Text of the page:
Expert Guides Women with Epilepsy through Pregnancy Challenges
face a number of joys and challenges, coupled with endless questions,
before and during pregnancy. But what about mothers-to-be who also suffer
from epilepsy? "Women with epilepsy who are considering becoming pregnant
should seek medical attention and advice beforehand," says Page Pennell,
M.D., assistant professor of neurology, Emory University School of Medicine,
and director of the Emory Epilepsy Monitoring Unit. Dr. Pennell specializes
in the treatment of epilepsy in pregnant women, the only such specialist
in the metro-Atlanta area and the most recognized one in the Southeast.
Epilepsy is a chronic medical
condition produced by temporary changes in the electrical function of
the brain, causing seizures that affect awareness, movement, or sensation.
One percent of the population has epilepsy at any given time. Doctors
say in about two-thirds of the cases, no cause can be found. Known causes
in the remaining one-third of cases include complications during their
mother's pregnancy, not enough oxygen during birth, traumatic head injuries,
meningitis, encephalitis, tumors or genetic inheritance. Mothers with
epilepsy are three times as likely as non-epileptic women to give birth
to children with epilepsy.
Epilepsy can be treated
with drugs, surgery or special diets. Of those treatments, antiepileptic
drug therapy is the most common and usually the first to be tried on
Women with epilepsy who are
considering pregnancy must weigh the option of staying on their medications
during pregnancy or coming off of them. "Patients need to talk with
their doctor about which route is best for their individual situation,"
Dr. Pennell states. "In many cases, the risk of seizures is clearly
higher than the risk of medications. Seizures during pregnancy have
been associated with miscarriages."
Although the majority of
children born to mothers with epilepsy are normal, they are at an increased
risk for developmental delays or birth defects. "Newborns of women with
epilepsy have a 4-6 percent risk of birth defects, compared to the 2-3
percent risk of the general population," Dr. Pennell says. "While the
outcomes are usually positive, a small number of babies born to epileptic
mothers have congenital heart defects, neural tube defects (spina bifida)
or cleft lip and palate."
Research has shown that some
antiepileptic medications taken during pregnancy can lead to birth defects
or otherwise may adversely affect these children. But more research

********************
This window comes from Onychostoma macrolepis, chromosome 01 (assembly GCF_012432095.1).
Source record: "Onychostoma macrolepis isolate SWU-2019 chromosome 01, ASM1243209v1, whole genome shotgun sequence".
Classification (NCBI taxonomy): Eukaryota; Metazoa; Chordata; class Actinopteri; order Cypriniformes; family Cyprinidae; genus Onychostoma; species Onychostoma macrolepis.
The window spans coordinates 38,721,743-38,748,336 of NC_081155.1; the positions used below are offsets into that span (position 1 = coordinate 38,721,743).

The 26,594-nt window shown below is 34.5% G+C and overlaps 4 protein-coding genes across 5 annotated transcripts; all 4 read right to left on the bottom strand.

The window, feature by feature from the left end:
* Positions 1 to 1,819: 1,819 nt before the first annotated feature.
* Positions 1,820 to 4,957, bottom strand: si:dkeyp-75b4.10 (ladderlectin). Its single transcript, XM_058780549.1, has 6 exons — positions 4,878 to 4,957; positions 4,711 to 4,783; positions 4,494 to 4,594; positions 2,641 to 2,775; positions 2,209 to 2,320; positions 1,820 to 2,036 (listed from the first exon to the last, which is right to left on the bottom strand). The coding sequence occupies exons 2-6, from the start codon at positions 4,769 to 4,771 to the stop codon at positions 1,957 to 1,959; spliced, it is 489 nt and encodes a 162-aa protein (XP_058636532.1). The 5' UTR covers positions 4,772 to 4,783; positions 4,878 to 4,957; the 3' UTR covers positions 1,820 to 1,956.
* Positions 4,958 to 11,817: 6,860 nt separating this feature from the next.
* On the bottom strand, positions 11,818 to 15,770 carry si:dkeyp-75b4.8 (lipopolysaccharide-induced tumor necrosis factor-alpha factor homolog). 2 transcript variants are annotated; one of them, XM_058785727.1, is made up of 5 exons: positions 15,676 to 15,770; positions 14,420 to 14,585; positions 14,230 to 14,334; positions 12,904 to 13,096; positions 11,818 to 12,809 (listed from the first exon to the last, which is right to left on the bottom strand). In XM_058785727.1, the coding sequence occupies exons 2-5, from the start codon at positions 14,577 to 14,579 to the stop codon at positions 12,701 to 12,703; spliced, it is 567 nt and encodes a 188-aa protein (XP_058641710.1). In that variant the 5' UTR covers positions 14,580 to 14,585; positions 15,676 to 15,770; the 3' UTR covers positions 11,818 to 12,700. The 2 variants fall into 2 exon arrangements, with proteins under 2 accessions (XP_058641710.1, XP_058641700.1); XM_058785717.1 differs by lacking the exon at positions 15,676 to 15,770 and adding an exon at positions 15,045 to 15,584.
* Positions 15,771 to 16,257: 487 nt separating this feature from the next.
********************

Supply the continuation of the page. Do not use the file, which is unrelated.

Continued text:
is needed to determine the respective levels of risk from taking these
Therefore, a national study
is underway to test some of the most commonly prescribed seizure control
drugs. Researchers hope to find out if these medications have a negative,
lasting impact on the developing brains of fetuses when mothers take
them while pregnant. The trial, called the Neurodevelopmental Effects
of Antiepileptic Drugs, or NEAD Study, will enroll and follow 285 women
nationwide taking one of the four most commonly prescribed anti-seizure
medications from their first trimester of pregnancy until their children
are several years old. Researchers want to determine what impact carbamazepine
(Tegretol, Tegretol-XR, Carbatrol), lamotrigine (Lamictal), phenytoin
(Dilantin) and valproate (Depakote) have on a child's ability to think
This five-year, National
Institutes of Health-funded study will enroll patients at 17 study sites
nationwide, including Emory. Already underway for two years, this trial
will look at the child's actual IQ vs. its predicted IQ based on parental
testing. It will also focus on the child's nutritional status and general
health, including milestones such as when the child begins to walk and
talk. Contributing risk factors, such as low socioeconomic status and
poor diet, will be considered. Emory University is still enrolling participants
in this trial. Women who suffer from epilepsy, are pregnant or are planning
a pregnancy can find out more information about this research study
by contacting Jean Montgomery, RN, at (404) 778-3772.
"Epilepsy can be such a disruptive
and even dangerous condition for the expectant mother and for her family,
including possibly other children who are dependent on her," Dr. Pennell
explains. "Because of these factors, in many cases, treatment must continue
even though there may be some level of risk."
According to researchers,
the key is to find better medications for mothers-to-be that lower the
risks for their children. "We hope the NEAD study and further specific
research on pregnancy and epilepsy will help us be able to treat this
population of patients more thoroughly and effectively," says Dr. Pennell.